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The Development Strategies and International Trade Ministry yesterday responded to a letter by the Association of Technology Professionals (ATP) calling for Minister Malik Samarawickrama to step down from his post and disband the negotiating committee on the proposed Economic Cooperation Technology Agreement (ETCA) with India.    

The letter by the ATP, which President Maithripala Sirisena addressed, also said some members of the negotiating committee of ETCA, on behalf of the Sri Lankan Government, had conflicts of interest and appealed to the President to remove Minister Samarawickrama.  

In response, the International Trade Ministry pointed out the National Trade Negotiating Committee was approved by the Cabinet and consisted of professionals having significant experience in the relevant fields. 

“All members of the negotiating team are Sri Lankan citizens. We deny the allegation that there is a conflict of interest amongst the members and state that no individual member of the team has the right to make a unilateral decision without referring to the authorities concerned. Further, on the request of the stakeholders, considering to establish more transparency in the negotiation process, the Minister has appointed three private sector representatives as observers in all negotiation sessions,” the statement issued by the Ministry said.  

The Ministry also said it obtains technical assistance from agencies such as the World Bank, Harvard Center for International Development and International Trade Center (through EU). This has given the opportunity for ministry officials to work in collaboration with foreign and local experts like in any other ministry through ongoing projects with foreign grant assistance.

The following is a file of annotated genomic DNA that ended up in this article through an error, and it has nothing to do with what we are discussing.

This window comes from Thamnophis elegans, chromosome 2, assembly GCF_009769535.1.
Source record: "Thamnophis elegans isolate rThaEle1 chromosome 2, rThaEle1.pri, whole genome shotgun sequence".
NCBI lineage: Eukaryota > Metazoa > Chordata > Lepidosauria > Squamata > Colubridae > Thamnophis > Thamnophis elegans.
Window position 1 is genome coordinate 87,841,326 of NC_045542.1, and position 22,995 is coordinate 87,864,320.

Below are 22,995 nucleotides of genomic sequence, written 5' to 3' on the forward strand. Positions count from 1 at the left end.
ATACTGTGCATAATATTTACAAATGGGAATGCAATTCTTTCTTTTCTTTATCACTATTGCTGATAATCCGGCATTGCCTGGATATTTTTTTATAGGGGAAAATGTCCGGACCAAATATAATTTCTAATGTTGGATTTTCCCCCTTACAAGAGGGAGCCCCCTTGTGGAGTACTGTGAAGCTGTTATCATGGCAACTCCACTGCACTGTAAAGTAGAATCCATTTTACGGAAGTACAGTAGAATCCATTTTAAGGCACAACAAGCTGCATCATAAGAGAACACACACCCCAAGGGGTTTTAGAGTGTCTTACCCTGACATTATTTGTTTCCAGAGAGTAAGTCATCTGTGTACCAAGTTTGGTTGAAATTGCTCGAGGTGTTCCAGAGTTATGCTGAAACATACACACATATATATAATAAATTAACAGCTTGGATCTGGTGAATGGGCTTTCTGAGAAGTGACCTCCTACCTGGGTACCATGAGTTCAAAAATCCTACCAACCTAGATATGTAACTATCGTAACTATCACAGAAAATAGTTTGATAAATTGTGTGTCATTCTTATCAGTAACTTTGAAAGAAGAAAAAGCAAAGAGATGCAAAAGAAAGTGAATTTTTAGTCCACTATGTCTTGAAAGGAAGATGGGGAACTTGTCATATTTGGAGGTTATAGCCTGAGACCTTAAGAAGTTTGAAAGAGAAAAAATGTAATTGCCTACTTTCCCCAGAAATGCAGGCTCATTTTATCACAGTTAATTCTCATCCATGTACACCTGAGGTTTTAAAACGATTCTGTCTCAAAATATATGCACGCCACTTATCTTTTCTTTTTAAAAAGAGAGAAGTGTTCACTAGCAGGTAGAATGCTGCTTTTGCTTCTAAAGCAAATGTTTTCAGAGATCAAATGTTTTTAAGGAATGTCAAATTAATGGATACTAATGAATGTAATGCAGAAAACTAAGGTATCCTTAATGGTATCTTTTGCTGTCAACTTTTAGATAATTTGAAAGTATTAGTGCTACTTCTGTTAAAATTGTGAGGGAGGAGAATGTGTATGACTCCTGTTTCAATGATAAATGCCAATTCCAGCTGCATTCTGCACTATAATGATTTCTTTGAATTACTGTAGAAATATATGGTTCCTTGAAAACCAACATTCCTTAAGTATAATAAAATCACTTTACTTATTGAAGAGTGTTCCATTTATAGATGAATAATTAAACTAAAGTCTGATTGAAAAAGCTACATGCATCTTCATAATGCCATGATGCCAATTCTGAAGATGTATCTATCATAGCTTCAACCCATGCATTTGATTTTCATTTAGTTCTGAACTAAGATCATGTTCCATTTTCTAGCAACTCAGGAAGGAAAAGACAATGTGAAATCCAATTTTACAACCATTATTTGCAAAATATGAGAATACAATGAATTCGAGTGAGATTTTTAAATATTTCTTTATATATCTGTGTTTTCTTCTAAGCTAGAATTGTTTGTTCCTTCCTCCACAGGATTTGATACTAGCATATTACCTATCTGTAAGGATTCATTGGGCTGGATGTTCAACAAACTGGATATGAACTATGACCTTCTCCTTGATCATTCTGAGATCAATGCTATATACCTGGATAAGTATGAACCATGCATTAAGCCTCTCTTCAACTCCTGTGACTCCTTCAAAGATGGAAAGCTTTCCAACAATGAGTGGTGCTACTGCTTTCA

Currently, similar assistance is received on trade facilitation and the National Single Window, National Export Strategy, Ease of Doing Business reform program and other projects where few foreign experts work in collaboration. 

“This ministry from the beginning had consultations, periodically, with Trade Chambers, Industry Associations and Professional Associations to obtain their views. Although the news item says there had been no stakeholder consultations and no transparency has been maintained during FTA discussions, even industry specific consultations had been held with relevant to professional bodies and the private sector on ICT, construction, maritime, hotel and restaurant and other sectors, prior to the preparation of Sri Lanka’s services schedule on the Singapore-Sri Lanka Free Trade Agreement. Independent movement of professionals under Mode 4 has not been committed by Sri Lanka. Only corporate transferees linked to investment have been committed and that too limited initially to two years and subject to a maximum of five years of stay. Furthermore, corporate transferees are limited to Singapore nationals and thus prevent third country nationals based in Singapore coming to Sri Lanka,” it added.